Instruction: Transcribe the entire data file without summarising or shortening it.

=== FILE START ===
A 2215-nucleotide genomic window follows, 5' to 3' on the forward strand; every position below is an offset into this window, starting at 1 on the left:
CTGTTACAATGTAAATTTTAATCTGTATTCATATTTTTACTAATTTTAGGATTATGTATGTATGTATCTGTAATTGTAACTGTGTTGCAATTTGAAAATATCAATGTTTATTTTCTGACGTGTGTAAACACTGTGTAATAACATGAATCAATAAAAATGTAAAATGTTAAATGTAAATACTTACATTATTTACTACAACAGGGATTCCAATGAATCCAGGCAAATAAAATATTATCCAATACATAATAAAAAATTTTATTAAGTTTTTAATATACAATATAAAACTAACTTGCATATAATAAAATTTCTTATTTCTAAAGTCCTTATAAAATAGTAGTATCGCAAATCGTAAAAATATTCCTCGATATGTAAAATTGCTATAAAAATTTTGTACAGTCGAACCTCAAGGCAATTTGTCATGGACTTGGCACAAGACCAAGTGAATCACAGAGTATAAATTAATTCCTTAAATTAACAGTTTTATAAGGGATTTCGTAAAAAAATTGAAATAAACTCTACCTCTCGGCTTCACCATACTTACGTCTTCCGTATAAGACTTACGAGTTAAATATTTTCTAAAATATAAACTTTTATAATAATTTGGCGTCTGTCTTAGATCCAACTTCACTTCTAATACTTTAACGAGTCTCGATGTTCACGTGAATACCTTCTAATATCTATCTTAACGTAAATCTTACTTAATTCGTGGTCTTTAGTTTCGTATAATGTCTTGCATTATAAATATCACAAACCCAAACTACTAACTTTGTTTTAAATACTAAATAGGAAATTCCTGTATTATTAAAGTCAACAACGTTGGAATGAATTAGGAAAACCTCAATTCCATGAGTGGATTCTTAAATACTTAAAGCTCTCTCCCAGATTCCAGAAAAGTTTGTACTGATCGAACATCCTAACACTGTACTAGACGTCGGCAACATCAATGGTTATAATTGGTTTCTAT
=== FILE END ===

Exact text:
A 2215-nucleotide genomic window follows, 5' to 3' on the forward strand; every position below is an offset into this window, starting at 1 on the left:
CTGTTACAATGTAAATTTTAATCTGTATTCATATTTTTACTAATTTTAGGATTATGTATGTATGTATCTGTAATTGTAACTGTGTTGCAATTTGAAAATATCAATGTTTATTTTCTGACGTGTGTAAACACTGTGTAATAACATGAATCAATAAAAATGTAAAATGTTAAATGTAAATACTTACATTATTTACTACAACAGGGATTCCAATGAATCCAGGCAAATAAAATATTATCCAATACATAATAAAAAATTTTATTAAGTTTTTAATATACAATATAAAACTAACTTGCATATAATAAAATTTCTTATTTCTAAAGTCCTTATAAAATAGTAGTATCGCAAATCGTAAAAATATTCCTCGATATGTAAAATTGCTATAAAAATTTTGTACAGTCGAACCTCAAGGCAATTTGTCATGGACTTGGCACAAGACCAAGTGAATCACAGAGTATAAATTAATTCCTTAAATTAACAGTTTTATAAGGGATTTCGTAAAAAAATTGAAATAAACTCTACCTCTCGGCTTCACCATACTTACGTCTTCCGTATAAGACTTACGAGTTAAATATTTTCTAAAATATAAACTTTTATAATAATTTGGCGTCTGTCTTAGATCCAACTTCACTTCTAATACTTTAACGAGTCTCGATGTTCACGTGAATACCTTCTAATATCTATCTTAACGTAAATCTTACTTAATTCGTGGTCTTTAGTTTCGTATAATGTCTTGCATTATAAATATCACAAACCCAAACTACTAACTTTGTTTTAAATACTAAATAGGAAATTCCTGTATTATTAAAGTCAACAACGTTGGAATGAATTAGGAAAACCTCAATTCCATGAGTGGATTCTTAAATACTTAAAGCTCTCTCCCAGATTCCAGAAAAGTTTGTACTGATCGAACATCCTAACACTGTACTAGACGTCGGCAACATCAATGGTTATAATTGGTTTCTAT